ESG: soon the accountant will also check for sustainability
This year, due to a set of EU regulations, ESG is high on the corporate agenda. ESG stands for Environmental, Social and Governance and refers to the three central factors by which the sustainability and social impact of an investment can be measured.
New European legislation on ESG (the 'CSRD') will enter into force in 2024/2025. This was previously planned for 2023, but in the current consultation round it was decided to phase it in. However, it is clear that it will have an enormous impact on business operations. Therefore, there is every reason to prepare the organisation for this quickly.
The 'Green Deal'
Robbert Kock, manager Finance & Technology: 'When the word sustainability is mentioned, sooner or later the question arises: who is going to pay for this? The EU, the Dutch government or the business community? Or will the consumers pay for it? Many goals cannot be achieved without public funding from the EU and the Dutch government. It is clear that the government has an important role in this story. For example, in the construction sector you hear that, although the government wants to make things more sustainable, price is also a decisive criterion in tenders'.
'The Green Deal of EU Commissioner Frans Timmermans aims to encourage companies to communicate the extent to which their activities contribute to the European ambition to emit 55% less CO2 by 2030 (compared to 1990) and to be completely energy-neutral by 2050. To this end, a framework has been drawn up, the EU Taxonomy, which indicates per sector which economic activities have an impact on the climate and which measures must be taken in order to qualify as a green investment.'
Motivation for preservation
'Through uniform European standards for reporting on these matters in the annual report, this can be verified by an external auditor in the same way as he checks the financial figures. In this way, an investor knows whether a certain investment is sustainable or not. And that a green investment in a Dutch company meets the same conditions as, say, a Spanish fund. This does not only supply to investors, but also to financiers, employees and consumers. I am limiting myself to the theme of sustainability, but ESG also requires reporting in the field of human rights and governance.'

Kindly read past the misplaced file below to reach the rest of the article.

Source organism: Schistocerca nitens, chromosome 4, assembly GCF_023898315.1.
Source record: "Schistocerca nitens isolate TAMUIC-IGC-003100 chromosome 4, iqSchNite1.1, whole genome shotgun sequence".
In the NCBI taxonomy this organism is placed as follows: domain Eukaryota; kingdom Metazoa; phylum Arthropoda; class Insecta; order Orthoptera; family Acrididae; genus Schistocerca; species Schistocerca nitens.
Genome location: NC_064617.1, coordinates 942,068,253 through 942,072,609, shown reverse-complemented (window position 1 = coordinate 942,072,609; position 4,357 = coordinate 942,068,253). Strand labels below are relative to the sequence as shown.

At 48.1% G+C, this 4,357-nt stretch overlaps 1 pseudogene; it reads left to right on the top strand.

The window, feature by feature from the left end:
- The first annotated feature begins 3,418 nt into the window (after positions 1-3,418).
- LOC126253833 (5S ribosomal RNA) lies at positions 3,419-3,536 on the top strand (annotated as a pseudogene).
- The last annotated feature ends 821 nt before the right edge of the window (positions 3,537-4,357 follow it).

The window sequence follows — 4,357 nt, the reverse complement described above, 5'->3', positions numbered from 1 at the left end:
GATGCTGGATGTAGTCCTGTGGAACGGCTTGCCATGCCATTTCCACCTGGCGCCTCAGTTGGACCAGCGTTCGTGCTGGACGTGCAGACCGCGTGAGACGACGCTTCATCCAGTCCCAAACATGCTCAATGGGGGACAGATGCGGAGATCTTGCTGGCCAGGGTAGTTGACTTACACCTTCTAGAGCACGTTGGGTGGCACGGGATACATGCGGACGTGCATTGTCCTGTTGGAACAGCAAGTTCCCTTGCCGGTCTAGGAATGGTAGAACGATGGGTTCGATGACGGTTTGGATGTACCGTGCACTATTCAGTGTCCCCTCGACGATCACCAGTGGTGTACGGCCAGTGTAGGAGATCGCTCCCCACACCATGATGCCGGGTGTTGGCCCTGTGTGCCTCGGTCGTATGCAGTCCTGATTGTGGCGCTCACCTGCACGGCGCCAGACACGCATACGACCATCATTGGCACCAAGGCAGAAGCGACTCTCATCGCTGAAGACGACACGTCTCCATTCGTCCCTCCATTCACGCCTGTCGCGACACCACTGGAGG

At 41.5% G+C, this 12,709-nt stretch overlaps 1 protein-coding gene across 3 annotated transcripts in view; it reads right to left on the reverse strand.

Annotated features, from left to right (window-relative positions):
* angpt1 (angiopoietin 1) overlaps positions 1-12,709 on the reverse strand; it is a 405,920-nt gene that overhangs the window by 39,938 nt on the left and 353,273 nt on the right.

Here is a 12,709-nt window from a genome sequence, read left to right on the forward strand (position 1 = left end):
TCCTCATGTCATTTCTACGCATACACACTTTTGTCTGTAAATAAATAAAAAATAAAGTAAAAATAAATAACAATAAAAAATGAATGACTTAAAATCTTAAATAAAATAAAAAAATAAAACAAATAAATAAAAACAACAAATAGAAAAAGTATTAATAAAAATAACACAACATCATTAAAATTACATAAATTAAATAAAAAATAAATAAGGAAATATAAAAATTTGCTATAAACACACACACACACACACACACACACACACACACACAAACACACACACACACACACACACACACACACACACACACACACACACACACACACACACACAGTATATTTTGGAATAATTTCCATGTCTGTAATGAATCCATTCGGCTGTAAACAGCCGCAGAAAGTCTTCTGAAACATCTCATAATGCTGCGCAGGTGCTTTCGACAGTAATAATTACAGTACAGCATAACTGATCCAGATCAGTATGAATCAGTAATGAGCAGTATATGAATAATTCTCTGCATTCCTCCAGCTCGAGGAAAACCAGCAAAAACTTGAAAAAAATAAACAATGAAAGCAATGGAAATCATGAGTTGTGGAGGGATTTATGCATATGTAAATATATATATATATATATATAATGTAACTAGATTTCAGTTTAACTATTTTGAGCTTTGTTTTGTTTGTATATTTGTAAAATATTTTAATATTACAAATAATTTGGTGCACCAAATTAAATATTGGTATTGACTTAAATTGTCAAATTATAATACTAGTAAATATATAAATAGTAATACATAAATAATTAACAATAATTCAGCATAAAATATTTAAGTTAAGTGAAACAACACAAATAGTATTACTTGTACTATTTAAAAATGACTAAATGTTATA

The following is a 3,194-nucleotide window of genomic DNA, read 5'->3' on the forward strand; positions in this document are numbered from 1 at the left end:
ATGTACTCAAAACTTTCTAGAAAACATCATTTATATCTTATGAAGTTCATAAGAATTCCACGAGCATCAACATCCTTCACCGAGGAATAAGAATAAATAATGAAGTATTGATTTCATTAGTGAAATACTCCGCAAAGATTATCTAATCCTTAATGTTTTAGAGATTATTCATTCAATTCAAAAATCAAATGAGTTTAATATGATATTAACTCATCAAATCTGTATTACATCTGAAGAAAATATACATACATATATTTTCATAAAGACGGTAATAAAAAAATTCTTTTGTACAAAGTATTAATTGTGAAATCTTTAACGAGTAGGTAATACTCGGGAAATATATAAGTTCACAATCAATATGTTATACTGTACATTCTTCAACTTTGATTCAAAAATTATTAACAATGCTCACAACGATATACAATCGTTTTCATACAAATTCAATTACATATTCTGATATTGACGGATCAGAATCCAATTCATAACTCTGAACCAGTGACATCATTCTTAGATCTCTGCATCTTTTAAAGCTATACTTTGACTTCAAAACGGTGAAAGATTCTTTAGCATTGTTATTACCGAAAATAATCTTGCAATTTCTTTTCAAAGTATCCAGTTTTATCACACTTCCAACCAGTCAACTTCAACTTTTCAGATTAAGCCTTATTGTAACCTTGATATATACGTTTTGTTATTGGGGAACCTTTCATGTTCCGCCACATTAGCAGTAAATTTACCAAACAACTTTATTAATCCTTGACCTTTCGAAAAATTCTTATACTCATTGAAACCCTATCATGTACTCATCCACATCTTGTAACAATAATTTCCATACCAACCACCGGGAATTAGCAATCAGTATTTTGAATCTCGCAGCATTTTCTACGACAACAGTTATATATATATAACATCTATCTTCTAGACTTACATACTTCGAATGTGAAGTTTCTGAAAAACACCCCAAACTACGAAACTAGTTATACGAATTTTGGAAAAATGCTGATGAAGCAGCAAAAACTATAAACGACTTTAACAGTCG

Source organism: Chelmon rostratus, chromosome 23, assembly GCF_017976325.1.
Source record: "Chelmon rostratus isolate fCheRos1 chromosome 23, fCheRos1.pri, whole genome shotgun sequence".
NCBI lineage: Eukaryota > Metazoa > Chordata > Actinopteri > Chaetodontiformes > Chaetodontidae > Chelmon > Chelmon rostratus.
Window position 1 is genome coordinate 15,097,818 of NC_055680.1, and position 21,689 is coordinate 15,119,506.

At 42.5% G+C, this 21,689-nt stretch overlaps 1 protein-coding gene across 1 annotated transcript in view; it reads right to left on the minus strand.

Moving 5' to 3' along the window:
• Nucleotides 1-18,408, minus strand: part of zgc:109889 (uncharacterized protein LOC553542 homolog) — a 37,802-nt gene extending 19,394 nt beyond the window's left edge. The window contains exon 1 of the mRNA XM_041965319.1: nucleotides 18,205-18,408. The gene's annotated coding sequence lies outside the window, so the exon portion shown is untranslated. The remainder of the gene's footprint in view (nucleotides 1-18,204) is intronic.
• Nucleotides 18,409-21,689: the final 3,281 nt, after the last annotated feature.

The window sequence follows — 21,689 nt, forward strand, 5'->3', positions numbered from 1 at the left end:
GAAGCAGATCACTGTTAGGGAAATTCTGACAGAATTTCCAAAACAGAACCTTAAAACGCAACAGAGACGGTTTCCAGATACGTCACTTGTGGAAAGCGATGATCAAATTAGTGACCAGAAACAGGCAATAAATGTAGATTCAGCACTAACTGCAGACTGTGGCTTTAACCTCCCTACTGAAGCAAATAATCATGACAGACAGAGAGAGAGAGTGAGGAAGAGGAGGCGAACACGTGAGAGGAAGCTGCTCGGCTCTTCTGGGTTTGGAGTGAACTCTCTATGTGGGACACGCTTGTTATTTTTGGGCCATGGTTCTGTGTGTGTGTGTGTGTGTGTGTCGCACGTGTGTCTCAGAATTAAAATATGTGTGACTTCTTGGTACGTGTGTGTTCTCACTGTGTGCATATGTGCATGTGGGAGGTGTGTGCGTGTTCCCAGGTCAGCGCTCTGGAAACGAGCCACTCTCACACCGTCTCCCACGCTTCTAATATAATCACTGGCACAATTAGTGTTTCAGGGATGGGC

'Most companies have been working on these themes for a long time. It is therefore not the case that ESG is only experienced as a burden. We noticed from our roundtable meeting that CFOs are intrinsically motivated to make their company (and thus our society) more sustainable. The fact that the EU sets clear frameworks ensures a uniform measurement of performance in the areas of sustainability, social affairs and governance, and thus greater clarity for all stakeholders. But regulation is not an end in itself and it also means that a lot has to change in terms of working methods, targets and internal and external reporting.'
The contribution of the Finance & Technology team
'Our Finance & Technology team helps customers to get their reporting in order. This means that the information systems have to be adapted. All of a sudden, a lot of things need to be registered. The obvious things, such as CO2 emissions or the packaging material used in the production process. But there are also more complex issues, such as suppliers who obtain raw materials from countries where they are mined in a less environmentally friendly way and where the position of workers is under pressure. You have to know what information you need and what data is available. We are working hard to set up this type of information flow correctly, from strategy to reporting, and to ensure that it is recorded reliably so that it can be accounted for at the end of the year.'
'The challenge for the CFO'
'It is clear that the introduction of ESG requires change management. The CFO's dashboard will be extended with parameters on sustainability, social issues and governance. But the real challenge for the CFO is to ensure that people throughout the organisation are motivated and aware that, in addition to financial targets, targets are also set at a climate and social level. And this must be recorded in processes with checks and balances, in such a way that an accountant can ultimately verify this. A lot is changing within accountancy, of course. The accountant's range of duties is being expanded considerably.'
Our areas of expertise
'In our team we have people with a background in accountancy, myself being one of them. So we can help in the field of compliance. We also do a lot in the field of programme management, in this case the design of the information house and its implementation.'
Boer & Croon organised a roundtable meeting on 31 March with twelve CFOs from different sectors to discuss what this means for their organisation and what they are up against.